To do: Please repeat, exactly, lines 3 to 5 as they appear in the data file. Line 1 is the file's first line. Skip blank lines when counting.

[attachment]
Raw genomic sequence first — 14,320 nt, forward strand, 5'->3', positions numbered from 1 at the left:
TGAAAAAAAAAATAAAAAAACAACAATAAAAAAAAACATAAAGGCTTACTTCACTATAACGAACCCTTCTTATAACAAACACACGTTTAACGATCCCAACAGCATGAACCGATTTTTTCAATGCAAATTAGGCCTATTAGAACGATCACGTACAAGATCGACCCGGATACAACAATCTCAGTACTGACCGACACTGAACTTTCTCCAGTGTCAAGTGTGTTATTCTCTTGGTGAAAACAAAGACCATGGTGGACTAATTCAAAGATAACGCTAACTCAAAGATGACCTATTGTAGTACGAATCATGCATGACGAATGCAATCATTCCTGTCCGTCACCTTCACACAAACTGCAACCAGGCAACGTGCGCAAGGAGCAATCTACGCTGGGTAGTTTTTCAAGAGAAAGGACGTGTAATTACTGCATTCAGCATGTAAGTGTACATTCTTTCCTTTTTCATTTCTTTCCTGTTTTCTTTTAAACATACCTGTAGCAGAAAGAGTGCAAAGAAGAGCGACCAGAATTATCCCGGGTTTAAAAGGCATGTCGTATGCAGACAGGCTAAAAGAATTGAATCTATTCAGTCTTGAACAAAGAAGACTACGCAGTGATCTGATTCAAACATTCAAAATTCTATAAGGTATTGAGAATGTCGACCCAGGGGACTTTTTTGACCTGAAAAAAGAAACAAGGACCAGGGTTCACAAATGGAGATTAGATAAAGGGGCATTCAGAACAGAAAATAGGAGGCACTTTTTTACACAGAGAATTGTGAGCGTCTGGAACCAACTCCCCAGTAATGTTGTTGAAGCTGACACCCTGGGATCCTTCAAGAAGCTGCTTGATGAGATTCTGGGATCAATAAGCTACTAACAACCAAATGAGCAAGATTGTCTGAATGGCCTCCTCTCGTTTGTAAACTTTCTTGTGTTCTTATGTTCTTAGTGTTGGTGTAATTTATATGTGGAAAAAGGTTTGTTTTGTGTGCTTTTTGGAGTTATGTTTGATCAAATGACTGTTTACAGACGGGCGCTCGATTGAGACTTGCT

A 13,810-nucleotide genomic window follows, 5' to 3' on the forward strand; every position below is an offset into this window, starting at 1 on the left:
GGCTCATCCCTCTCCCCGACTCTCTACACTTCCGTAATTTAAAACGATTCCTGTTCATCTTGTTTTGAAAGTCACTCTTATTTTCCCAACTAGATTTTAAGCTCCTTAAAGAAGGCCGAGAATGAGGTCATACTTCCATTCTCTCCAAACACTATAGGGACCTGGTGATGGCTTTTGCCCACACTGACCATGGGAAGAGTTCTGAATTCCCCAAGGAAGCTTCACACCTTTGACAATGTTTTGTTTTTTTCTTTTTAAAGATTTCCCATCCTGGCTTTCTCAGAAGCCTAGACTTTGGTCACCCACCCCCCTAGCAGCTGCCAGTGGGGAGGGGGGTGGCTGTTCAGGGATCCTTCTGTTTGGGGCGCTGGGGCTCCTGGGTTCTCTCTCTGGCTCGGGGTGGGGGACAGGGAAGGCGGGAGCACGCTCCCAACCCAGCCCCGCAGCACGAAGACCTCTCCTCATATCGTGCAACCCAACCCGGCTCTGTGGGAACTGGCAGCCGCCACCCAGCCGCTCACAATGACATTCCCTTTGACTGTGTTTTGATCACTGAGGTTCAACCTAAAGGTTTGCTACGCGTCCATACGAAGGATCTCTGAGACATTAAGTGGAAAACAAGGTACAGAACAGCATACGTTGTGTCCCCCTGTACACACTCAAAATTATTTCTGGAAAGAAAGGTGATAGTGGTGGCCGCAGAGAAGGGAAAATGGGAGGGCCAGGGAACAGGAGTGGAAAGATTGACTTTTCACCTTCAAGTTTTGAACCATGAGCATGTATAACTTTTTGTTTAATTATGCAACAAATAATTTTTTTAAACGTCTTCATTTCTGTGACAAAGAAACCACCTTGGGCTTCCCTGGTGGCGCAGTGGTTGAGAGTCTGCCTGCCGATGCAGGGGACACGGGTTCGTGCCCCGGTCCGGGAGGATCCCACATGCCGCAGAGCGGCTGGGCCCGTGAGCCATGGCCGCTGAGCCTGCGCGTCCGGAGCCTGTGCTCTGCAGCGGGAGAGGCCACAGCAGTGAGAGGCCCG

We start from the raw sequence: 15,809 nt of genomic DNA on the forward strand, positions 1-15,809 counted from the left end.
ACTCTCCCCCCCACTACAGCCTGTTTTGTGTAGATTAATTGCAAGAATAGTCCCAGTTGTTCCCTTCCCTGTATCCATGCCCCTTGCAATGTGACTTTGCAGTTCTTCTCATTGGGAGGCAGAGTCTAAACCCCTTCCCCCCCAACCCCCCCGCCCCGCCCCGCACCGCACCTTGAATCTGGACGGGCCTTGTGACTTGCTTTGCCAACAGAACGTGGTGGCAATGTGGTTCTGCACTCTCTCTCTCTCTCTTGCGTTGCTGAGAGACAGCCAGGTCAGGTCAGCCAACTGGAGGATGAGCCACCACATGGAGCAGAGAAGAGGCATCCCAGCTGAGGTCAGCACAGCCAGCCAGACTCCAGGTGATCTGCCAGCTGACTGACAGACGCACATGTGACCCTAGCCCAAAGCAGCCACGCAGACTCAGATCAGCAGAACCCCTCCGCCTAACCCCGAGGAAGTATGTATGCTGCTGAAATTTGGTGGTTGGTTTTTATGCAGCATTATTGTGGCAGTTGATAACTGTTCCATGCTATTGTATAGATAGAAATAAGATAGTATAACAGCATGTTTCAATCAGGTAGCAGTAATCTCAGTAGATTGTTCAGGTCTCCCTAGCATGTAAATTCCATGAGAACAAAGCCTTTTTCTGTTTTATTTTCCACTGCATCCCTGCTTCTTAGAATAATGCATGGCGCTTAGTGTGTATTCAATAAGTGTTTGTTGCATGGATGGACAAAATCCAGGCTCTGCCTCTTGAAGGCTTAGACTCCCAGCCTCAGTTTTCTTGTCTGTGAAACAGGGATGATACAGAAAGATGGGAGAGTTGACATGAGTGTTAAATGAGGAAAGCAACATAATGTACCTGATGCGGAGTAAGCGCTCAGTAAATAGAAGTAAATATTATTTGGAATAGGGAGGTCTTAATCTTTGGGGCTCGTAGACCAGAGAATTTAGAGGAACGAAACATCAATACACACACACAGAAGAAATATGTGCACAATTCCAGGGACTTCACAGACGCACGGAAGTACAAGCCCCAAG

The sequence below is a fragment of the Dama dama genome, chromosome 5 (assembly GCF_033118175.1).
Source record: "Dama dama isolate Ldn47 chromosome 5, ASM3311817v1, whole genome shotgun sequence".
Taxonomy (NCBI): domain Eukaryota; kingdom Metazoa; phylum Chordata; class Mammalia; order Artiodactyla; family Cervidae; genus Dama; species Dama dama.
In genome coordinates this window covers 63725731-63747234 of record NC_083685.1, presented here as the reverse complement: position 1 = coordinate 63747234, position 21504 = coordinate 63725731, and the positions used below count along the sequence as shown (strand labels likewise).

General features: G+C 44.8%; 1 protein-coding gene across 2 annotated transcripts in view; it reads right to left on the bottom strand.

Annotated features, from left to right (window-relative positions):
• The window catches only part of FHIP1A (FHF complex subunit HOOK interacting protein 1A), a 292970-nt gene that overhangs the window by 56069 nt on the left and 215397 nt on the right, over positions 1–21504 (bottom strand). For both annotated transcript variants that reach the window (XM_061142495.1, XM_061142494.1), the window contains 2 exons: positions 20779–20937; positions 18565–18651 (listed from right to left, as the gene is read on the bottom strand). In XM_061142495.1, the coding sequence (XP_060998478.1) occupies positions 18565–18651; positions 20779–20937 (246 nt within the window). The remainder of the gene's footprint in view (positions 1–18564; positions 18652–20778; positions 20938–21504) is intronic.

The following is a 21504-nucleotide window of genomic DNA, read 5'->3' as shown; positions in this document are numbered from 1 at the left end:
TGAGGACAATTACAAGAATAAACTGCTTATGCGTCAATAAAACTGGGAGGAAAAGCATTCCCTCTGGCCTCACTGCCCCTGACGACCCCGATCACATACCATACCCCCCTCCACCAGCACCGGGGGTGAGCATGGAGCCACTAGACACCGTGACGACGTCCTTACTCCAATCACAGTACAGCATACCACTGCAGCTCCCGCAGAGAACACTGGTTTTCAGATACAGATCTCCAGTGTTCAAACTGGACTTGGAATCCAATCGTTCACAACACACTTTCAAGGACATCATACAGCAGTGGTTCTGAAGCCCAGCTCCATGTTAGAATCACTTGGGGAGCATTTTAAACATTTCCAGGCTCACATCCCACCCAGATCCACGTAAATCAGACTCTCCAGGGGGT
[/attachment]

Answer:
A 13,810-nucleotide genomic window follows, 5' to 3' on the forward strand; every position below is an offset into this window, starting at 1 on the left:
GGCTCATCCCTCTCCCCGACTCTCTACACTTCCGTAATTTAAAACGATTCCTGTTCATCTTGTTTTGAAAGTCACTCTTATTTTCCCAACTAGATTTTAAGCTCCTTAAAGAAGGCCGAGAATGAGGTCATACTTCCATTCTCTCCAAACACTATAGGGACCTGGTGATGGCTTTTGCCCACACTGACCATGGGAAGAGTTCTGAATTCCCCAAGGAAGCTTCACACCTTTGACAATGTTTTGTTTTTTTCTTTTTAAAGATTTCCCATCCTGGCTTTCTCAGAAGCCTAGACTTTGGTCACCCACCCCCCTAGCAGCTGCCAGTGGGGAGGGGGGTGGCTGTTCAGGGATCCTTCTGTTTGGGGCGCTGGGGCTCCTGGGTTCTCTCTCTGGCTCGGGGTGGGGGACAGGGAAGGCGGGAGCACGCTCCCAACCCAGCCCCGCAGCACGAAGACCTCTCCTCATATCGTGCAACCCAACCCGGCTCTGTGGGAACTGGCAGCCGCCACCCAGCCGCTCACAATGACATTCCCTTTGACTGTGTTTTGATCACTGAGGTTCAACCTAAAGGTTTGCTACGCGTCCATACGAAGGATCTCTGAGACATTAAGTGGAAAACAAGGTACAGAACAGCATACGTTGTGTCCCCCTGTACACACTCAAAATTATTTCTGGAAAGAAAGGTGATAGTGGTGGCCGCAGAGAAGGGAAAATGGGAGGGCCAGGGAACAGGAGTGGAAAGATTGACTTTTCACCTTCAAGTTTTGAACCATGAGCATGTATAACTTTTTGTTTAATTATGCAACAAATAATTTTTTTAAACGTCTTCATTTCTGTGACAAAGAAACCACCTTGGGCTTCCCTGGTGGCGCAGTGGTTGAGAGTCTGCCTGCCGATGCAGGGGACACGGGTTCGTGCCCCGGTCCGGGAGGATCCCACATGCCGCAGAGCGGCTGGGCCCGTGAGCCATGGCCGCTGAGCCTGCGCGTCCGGAGCCTGTGCTCTGCAGCGGGAGAGGCCACAGCAGTGAGAGGCCCG

We start from the raw sequence: 15,809 nt of genomic DNA on the forward strand, positions 1-15,809 counted from the left end.